If you want help or ideas on language to get other people to understand you better or for you to understand them better, or help on confidence or presenting yourself to others – please contact us 01309 676004, 01224 900748, 07796 134081. http://www.developingworks.com
1) Address the person by name.
Even in an email and start with a greeting, so Hi, Hello, Good Morning, or even that to some people outdated Dear. Why you might ask? Well the person then feels like a person and not a thing. Plus at times being addressed by your First name in a short, sharp email can come across as a rebuke (55% of the people you are communicating with are predominately Visual) – they see and what they can at times see is Fred blah, blah. And even not in emails when your colleague or significant other is deep in thought addressing them by name, means it opens the file in their head that switched the part of their brain on that says ‘oh a communication with me’. How many times have you been interrupted when deep in thought?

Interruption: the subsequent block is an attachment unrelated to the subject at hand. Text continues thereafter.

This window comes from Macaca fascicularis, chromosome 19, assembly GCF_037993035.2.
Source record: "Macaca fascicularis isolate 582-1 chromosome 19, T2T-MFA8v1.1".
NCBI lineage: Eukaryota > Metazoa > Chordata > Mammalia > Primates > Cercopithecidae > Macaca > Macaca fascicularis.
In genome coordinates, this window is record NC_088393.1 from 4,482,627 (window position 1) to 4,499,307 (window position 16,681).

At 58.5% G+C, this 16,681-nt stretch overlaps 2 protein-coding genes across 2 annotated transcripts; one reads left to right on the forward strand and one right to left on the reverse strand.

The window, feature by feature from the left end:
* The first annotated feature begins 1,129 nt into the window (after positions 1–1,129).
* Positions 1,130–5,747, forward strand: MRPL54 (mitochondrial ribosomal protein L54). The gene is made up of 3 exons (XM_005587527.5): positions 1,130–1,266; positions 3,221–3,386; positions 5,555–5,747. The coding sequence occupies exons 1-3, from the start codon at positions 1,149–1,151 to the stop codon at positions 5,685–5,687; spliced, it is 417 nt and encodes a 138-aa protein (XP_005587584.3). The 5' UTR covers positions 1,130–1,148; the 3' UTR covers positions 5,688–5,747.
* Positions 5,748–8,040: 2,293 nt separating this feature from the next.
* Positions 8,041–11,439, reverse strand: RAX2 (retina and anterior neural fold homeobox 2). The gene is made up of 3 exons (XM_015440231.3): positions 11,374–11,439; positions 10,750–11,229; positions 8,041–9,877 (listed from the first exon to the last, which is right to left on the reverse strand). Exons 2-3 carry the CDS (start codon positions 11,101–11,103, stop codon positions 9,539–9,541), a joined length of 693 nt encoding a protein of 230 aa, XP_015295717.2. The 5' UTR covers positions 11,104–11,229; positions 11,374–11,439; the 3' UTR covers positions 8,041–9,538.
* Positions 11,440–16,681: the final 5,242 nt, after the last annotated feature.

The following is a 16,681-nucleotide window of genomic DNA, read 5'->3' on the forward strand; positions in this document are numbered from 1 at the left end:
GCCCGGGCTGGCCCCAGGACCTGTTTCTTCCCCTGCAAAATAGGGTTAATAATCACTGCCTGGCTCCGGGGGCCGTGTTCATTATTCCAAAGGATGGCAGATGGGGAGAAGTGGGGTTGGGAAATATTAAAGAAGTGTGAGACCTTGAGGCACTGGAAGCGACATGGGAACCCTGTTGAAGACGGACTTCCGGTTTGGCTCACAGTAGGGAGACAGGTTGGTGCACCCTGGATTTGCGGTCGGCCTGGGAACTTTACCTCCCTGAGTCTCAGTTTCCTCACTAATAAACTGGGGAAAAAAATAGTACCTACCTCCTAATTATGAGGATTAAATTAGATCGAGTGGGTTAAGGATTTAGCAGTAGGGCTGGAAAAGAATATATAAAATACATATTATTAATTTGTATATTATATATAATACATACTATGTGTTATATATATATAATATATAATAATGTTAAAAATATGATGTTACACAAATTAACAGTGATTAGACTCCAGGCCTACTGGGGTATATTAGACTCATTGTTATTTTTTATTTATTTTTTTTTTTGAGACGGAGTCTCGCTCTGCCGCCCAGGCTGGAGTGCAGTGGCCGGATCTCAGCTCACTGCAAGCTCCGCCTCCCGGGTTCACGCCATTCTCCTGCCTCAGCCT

2) Make sure they are on your page
Make sure you are both on the same page, both thinking about the same thing. This burning question or thought in your mind my well not be the most important thought in their mind. (We can only concentrate on seven plus or minus two things at a time and there are thousands it not millions of things going on in and around us (consider how many bits of information your body itself needs to keep you standing or sitting). So you’ve started with ‘Hi Fred,’ and instead of saying something like ‘I noticed at the other day your priorities have changed’ (because Fred’s priorities from the other day will be different today unless he’s a slug intent on eating your lettuce and Fred will have no idea what you are talking about). Say Fred on Wednesday I noticed you were doing such and such, last year when we spoke you told me you weren’t going to do that anymore, has something happened to change your priorities.’ In all kinds of conversations this really works and saves endless hassle on both sides. (It also saves Fred from telling you his wife is having an affair, when actually what you mean was he had said he was going to try out contact lenses.) Also more here on Words (and Wheelbarrows)